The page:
Despite an incredibly busy fire season, Siller Helicopters still was able to complete some rather unique and unusual projects this year, including a job to help preserve and protect California’s scenic Carmel River.

Located just south of Monterrey in the Big Sur region, the Carmel River is home to several species of native fish, including steelhead trout. In efforts to combat a degrading Carmel River ecosystem, the Carmel Valley Steelhead Association developed a plan to rebuild fish spawning habitats in select locations along the river.

To begin restorative efforts, Siller Helicopters was brought in to use our medium-lift aircraft and technical expertise to place habitat-building material including root wads, boulders and tree trunks at mouth of the Carmel River. These natural resources provide secure places for steelhead and other native species to spawn, safely sheltered from predators and other environmental hazards.

The unbalanced and irregular natural loads proved to be an interesting challenge for our pilots and riggers. The unique characteristics of each payload required an experienced pilot to safely and efficiently complete each lift. Bolts and rock anchors were heavily utilized to effectively secure the loads.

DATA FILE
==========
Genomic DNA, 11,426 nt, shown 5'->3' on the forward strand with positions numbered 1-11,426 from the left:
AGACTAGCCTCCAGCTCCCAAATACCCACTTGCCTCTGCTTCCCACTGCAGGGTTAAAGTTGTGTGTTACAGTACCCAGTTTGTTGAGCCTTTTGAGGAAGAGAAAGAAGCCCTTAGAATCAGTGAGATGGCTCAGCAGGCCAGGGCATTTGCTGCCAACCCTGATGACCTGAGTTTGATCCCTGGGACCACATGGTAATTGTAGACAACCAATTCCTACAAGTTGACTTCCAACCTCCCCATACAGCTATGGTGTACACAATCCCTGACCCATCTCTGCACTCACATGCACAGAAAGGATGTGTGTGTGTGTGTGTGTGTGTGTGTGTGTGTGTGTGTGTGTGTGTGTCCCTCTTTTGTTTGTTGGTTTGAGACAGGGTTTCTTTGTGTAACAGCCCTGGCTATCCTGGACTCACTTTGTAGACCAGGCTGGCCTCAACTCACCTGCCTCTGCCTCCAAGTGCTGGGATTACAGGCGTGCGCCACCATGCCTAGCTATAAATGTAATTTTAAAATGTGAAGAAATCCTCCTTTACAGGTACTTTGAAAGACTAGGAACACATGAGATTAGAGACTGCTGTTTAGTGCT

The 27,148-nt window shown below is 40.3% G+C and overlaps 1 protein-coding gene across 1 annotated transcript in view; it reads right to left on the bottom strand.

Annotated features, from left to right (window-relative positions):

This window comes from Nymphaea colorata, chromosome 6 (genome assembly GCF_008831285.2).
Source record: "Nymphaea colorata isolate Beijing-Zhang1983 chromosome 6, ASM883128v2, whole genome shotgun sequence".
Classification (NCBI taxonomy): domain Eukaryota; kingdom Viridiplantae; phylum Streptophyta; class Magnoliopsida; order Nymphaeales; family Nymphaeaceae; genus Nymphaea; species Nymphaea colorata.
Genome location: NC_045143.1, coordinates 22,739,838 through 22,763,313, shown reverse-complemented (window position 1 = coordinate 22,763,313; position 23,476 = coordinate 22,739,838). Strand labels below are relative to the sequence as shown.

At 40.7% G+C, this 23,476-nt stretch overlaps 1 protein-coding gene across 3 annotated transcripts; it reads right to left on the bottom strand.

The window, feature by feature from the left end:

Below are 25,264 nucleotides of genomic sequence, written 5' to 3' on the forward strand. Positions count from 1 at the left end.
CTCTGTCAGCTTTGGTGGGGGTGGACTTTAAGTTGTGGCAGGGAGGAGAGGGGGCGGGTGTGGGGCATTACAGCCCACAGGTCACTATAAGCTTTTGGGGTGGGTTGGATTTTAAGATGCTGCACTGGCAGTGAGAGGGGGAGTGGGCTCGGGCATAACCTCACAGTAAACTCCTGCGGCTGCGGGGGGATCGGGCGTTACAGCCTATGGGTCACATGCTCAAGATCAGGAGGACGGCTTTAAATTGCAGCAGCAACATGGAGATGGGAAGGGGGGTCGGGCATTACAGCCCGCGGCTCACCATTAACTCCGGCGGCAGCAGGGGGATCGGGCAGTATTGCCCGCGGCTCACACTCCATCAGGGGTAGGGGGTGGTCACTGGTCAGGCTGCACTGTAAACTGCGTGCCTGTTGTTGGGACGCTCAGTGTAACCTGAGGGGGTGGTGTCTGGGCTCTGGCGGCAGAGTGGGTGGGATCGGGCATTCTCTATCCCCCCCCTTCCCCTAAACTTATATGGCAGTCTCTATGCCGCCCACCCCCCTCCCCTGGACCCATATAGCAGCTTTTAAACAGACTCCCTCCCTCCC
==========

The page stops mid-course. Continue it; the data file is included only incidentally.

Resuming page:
With the help of restoration engineer Chris Lyle from Stillwater Sciences and his team coordinating efforts from the water, Siller Helicopters pilot Fran Tebbe was able to precisely place the habitat material in ideal locations along the river, averaging an efficient six minutes per load in the Sikorsky S-61V.

“This was a project of monumental proportions and its success will undoubtedly lead to future projects utilizing this technique,” said Lyle.

The Carmel River habitat restoration project is the culmination of several years planning, fundraising and cross-agency cooperation, including the Federal Aviation Administration (FAA), Fish and Wildlife Service (FWS), California Conservation Corps (CCC) and Carmel River Steelhead Association.

Siller Helicopters would like to thank the tireless efforts of all those involved to achieve success.

PHOTO CREDIT: GLEN MCDOWELL PHOTOGRAPHY

Yesterday’s project was great success and wouldn’t have been possible without your team. I had the pleasure of having Eric Daeumler in my boat and on my hip all day long relaying placement locations. He went well above and beyond his role by helping with chain retrieval and back hauling.

This was a project of monumental proportions and its success will undoubtedly lead to future projects utilizing this technique.

Best and look forward to the next one,

Chris Lyle
Restoration/Civil Engineer
Stillwater Sciences